The news that José Filomeno dos Santos, Angola’s ex-Sovereign Wealth Fund boss and the son of the former president, has been jailed for five years for fraud, is undoubtedly a significant moment.
It’s important to remember that, for decades, there was no public fight against corruption in a country ruled by a “royal family”, and scores were always settled behind closed doors.
In that sense, the very public conviction of such a prominent figure marks a dramatic shift from the years of elite impunity that characterised Angola’s political economy.
But across Angola, the conviction of “Zenu” is likely to be greeted with some ambivalence in a nation grappling with deep economic challenges, and where many are starting to wonder if the new president’s clean-up campaign is really more about settling scores with old rivals – a narrow vendetta – rather than heralding the beginning of an era of true transparency.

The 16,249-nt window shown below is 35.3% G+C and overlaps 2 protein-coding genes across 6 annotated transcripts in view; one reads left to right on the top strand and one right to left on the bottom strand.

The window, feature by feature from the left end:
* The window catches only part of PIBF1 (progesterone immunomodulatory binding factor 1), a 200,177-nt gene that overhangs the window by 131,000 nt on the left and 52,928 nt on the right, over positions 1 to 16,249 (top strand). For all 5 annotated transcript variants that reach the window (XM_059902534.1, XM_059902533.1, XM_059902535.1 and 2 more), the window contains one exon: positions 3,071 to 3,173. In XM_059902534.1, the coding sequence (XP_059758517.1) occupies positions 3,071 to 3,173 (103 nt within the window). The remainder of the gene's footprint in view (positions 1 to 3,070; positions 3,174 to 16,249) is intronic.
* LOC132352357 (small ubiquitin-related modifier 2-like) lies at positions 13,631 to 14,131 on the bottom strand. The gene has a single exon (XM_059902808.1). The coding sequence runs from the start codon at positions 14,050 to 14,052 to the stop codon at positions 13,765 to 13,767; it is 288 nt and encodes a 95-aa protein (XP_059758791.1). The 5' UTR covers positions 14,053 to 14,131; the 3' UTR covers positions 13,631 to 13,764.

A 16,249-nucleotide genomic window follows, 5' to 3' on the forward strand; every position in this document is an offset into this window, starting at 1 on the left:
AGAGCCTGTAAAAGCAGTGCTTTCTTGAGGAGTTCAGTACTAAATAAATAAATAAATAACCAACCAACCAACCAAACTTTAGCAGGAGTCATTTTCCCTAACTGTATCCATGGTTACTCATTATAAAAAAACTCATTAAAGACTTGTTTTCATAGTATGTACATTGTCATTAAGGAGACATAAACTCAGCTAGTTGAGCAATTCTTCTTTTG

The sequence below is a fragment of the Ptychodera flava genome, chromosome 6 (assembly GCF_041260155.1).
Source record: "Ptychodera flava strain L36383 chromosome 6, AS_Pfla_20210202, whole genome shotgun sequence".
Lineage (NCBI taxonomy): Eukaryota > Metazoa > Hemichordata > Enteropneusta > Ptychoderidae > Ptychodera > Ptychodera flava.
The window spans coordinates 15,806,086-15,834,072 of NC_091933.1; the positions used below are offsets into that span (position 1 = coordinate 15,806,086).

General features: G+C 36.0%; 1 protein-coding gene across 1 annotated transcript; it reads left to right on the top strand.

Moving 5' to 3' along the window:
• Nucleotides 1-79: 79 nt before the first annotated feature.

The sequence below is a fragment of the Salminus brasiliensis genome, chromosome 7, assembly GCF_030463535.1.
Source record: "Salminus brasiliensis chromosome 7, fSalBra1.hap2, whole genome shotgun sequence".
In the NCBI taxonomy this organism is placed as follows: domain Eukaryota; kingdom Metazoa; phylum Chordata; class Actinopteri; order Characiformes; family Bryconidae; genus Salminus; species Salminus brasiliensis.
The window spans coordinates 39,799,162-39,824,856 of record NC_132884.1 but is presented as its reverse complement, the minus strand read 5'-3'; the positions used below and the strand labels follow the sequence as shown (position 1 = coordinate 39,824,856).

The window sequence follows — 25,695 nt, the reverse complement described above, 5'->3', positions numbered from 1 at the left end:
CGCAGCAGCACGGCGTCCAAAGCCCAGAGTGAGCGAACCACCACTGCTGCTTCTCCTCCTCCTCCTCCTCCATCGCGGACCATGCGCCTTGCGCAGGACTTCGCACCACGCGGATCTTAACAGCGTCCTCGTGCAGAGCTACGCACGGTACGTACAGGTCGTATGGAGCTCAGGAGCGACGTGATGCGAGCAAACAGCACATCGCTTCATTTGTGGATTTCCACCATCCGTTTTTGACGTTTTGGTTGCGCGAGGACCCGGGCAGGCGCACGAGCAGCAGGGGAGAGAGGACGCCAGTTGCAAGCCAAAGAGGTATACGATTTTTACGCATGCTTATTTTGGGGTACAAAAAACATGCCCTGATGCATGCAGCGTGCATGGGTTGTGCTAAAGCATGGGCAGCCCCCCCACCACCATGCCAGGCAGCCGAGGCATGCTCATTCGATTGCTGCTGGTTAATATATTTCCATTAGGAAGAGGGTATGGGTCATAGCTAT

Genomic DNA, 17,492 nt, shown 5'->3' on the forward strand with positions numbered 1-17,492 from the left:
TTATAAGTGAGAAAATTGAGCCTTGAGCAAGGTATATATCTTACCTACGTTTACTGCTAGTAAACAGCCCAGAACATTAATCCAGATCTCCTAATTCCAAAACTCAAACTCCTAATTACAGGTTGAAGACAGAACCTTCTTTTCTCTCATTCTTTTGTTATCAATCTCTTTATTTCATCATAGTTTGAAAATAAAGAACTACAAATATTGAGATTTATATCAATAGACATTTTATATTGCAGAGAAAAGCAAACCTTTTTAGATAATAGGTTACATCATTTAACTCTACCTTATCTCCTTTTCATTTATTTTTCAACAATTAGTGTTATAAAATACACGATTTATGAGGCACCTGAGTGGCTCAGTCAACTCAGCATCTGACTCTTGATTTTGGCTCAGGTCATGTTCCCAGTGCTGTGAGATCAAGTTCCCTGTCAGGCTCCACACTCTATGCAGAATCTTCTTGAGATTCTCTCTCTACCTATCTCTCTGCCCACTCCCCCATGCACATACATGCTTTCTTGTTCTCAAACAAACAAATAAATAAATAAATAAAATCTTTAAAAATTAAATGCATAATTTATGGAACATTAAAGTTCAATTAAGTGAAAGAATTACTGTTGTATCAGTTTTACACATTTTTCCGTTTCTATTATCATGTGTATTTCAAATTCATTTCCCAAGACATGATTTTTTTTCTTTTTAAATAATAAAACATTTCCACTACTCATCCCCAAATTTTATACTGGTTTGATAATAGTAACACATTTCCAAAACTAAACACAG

“It’s a step forward. But the jury is still out on what it really means,” said Ricardo Soares di Oliviera, an Oxford professor and expert on African politics.
He observed that the authorities were prosecuting “obvious suspects and low-hanging fruit” linked to the Dos Santos family, but have yet to move more broadly against entrenched corruption.
And here is the real risk for Angola, as prosecutors continues to pursue the far higher-profile target of Isabel dos Santos: that an anti-corruption drive that was initially hailed as a game-changing move for one of the continent’s “sleeping giants”, turns into a mere weapon in an arsenal of political dirty tricks.